It takes confidence to accept that a pretty serious reduction (e.g. 50% or more) in training volume would result in very little measurable fitness loss and, if you want to understand the nuances of that a bit more, then I highly recommend listening to that podcast for more detail.
3. Some aspects of fitness are highly specific, but many are transferable
It’s true that to maintain specific conditioning for particular sports you need to practice those actual sports reasonably frequently to keep the right muscles conditioned and to maintain fluency in the movement patterns.
Many aspects of fitness are ‘shared’ across pretty much all activities and these include things like expanded blood volume, a stronger heart, the ability to effectively store and utilise glucose as a fuel.
Therefore, even if you can only run for a period when you’re actually wanting to train for the swim-bike-run of a triathlon, rest assured that a good proportion of the benefits you get from running will transfer to the pool and the bike once you get back to them in the future.
Credit: Tembela Bohle via Pexels ©
4. HIIT is perhaps a good idea if you're time-limited but still aiming to maintain fitness
It's often said that you lose ‘top end’ fitness (i.e. the ability to sprint or maintain high outputs for a short period of time) before you lose endurance and anecdotally it’s something I’d probably agree with.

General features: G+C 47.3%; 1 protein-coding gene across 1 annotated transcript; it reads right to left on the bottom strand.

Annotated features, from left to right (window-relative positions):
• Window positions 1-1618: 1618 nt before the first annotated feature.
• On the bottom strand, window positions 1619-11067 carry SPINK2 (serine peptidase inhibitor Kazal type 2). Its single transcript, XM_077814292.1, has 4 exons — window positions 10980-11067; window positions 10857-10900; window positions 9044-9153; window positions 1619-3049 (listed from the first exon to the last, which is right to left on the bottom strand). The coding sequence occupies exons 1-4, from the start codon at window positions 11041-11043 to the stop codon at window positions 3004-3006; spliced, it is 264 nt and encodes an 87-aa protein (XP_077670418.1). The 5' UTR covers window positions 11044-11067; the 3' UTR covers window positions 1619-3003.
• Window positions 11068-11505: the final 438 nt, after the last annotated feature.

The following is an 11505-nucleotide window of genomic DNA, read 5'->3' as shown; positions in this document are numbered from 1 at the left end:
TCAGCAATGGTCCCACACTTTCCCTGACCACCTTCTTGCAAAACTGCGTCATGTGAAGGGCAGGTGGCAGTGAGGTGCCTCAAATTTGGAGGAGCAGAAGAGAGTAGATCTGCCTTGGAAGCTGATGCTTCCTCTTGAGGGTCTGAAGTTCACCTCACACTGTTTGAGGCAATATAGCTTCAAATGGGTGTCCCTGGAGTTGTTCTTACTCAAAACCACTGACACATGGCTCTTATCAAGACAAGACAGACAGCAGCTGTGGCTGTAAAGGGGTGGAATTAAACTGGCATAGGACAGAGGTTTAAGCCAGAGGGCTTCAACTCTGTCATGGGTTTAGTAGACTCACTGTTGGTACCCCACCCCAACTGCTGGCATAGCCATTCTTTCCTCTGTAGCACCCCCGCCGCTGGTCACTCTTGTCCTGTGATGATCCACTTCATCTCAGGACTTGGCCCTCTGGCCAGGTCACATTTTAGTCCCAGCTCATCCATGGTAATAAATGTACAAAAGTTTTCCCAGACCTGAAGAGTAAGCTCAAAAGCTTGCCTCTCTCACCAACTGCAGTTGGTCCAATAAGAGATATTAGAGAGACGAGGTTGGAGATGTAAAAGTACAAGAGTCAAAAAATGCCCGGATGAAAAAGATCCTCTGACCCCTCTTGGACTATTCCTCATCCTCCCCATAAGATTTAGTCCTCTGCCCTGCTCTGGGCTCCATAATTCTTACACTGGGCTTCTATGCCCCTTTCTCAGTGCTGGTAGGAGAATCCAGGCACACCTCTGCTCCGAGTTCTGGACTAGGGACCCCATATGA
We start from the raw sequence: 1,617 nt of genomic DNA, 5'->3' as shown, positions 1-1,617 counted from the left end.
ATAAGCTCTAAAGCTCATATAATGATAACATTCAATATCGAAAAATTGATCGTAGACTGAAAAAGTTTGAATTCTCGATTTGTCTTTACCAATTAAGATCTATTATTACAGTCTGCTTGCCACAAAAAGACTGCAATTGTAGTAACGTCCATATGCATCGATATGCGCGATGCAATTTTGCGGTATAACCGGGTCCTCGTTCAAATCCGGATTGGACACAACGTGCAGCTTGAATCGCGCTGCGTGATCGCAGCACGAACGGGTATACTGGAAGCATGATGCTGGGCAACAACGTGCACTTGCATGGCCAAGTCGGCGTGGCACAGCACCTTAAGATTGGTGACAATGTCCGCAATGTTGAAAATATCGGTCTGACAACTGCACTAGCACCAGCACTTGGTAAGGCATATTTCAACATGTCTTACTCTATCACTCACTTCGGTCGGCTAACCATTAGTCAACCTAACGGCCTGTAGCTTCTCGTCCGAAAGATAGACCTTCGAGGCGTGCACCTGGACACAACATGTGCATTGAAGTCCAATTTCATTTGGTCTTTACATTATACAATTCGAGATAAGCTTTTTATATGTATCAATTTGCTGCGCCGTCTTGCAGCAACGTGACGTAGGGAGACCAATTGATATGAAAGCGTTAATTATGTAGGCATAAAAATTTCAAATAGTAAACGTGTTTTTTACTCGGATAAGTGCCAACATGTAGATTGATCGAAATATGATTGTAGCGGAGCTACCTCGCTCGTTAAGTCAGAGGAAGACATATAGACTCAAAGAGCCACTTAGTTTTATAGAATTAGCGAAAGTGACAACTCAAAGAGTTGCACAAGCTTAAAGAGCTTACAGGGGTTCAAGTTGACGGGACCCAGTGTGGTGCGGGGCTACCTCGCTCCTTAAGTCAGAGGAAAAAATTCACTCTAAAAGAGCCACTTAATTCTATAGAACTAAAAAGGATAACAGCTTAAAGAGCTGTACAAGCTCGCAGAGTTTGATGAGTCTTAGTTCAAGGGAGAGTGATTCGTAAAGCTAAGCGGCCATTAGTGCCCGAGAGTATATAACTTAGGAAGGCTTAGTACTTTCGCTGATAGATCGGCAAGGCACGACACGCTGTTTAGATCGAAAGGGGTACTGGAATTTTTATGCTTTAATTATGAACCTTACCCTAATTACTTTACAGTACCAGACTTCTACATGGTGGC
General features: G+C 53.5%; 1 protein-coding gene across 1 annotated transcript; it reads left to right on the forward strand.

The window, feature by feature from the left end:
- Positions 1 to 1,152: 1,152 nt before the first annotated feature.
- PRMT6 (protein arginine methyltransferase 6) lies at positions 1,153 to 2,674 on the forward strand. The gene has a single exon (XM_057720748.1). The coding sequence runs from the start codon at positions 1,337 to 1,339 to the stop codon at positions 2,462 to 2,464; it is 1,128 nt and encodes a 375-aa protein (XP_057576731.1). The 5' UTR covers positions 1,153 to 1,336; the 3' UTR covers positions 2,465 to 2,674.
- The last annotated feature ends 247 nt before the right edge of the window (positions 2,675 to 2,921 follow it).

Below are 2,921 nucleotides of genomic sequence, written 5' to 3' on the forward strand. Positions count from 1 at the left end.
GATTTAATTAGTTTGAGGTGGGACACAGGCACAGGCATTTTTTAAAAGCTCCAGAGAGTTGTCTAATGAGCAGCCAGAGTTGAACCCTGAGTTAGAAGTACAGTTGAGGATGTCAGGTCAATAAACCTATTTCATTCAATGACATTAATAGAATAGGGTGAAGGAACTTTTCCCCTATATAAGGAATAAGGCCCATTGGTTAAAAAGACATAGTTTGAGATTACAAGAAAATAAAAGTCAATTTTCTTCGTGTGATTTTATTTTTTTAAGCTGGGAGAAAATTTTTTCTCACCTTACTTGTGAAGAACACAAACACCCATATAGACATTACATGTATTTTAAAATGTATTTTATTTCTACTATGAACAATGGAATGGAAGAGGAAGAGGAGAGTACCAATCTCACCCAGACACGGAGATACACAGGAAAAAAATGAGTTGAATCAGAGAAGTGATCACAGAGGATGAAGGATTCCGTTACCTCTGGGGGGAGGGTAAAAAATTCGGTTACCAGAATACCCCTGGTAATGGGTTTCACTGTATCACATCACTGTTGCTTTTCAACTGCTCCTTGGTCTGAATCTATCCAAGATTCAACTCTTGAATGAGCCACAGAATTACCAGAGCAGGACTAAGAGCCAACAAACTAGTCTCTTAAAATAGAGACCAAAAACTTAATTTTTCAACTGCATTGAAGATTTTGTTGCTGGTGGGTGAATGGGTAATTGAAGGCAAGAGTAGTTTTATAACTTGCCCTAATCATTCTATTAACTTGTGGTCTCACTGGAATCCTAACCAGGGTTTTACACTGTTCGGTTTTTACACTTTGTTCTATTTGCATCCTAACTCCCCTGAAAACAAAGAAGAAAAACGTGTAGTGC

This may be true if your ‘high output’ training is what's 'shelved' when you experience a significant drop in training volume, but it does not necessarily have to be the case.
Research into High Intensity Interval Training (HIIT) suggests that even very short bouts of activity (e.g. 5-10 x 30 seconds max effort with long rests in between) done 2-3 times per week can have astounding impacts on fitness if adhered to on a regular basis.
For this reason, incorporating some very short, very hard efforts into periods of reduced training volume might be a wise idea to lessen the impact that the overall reduction in volume has.
5. Life-long athletes can hold onto fitness for longer than newbies
The good news for anyone with a rich history of endurance training is that you're likely to hold onto fitness more effectively than newcomers to sport.
This is thought to be because some really deep, subtle and chronic adaptations to training accumulate over a long period of time and these take a long time to reverse, even if you stop completely.
As a personal example, I had over 15 years of training history behind me when I had the only long-term ‘rest’ of my adult life about 10 years ago when I had to have knee surgery. I was laid up in a straight leg brace and unable to train for many months.
When I did finally return to running, I was only able to run 2-3 times per week and rarely for more than 5 miles at a time. I still managed to run a marathon (pacing a friend who broke the World Record for running with a 40lb pack) in about 3 hours and 20 minutes within about 18 months of getting off the operating table.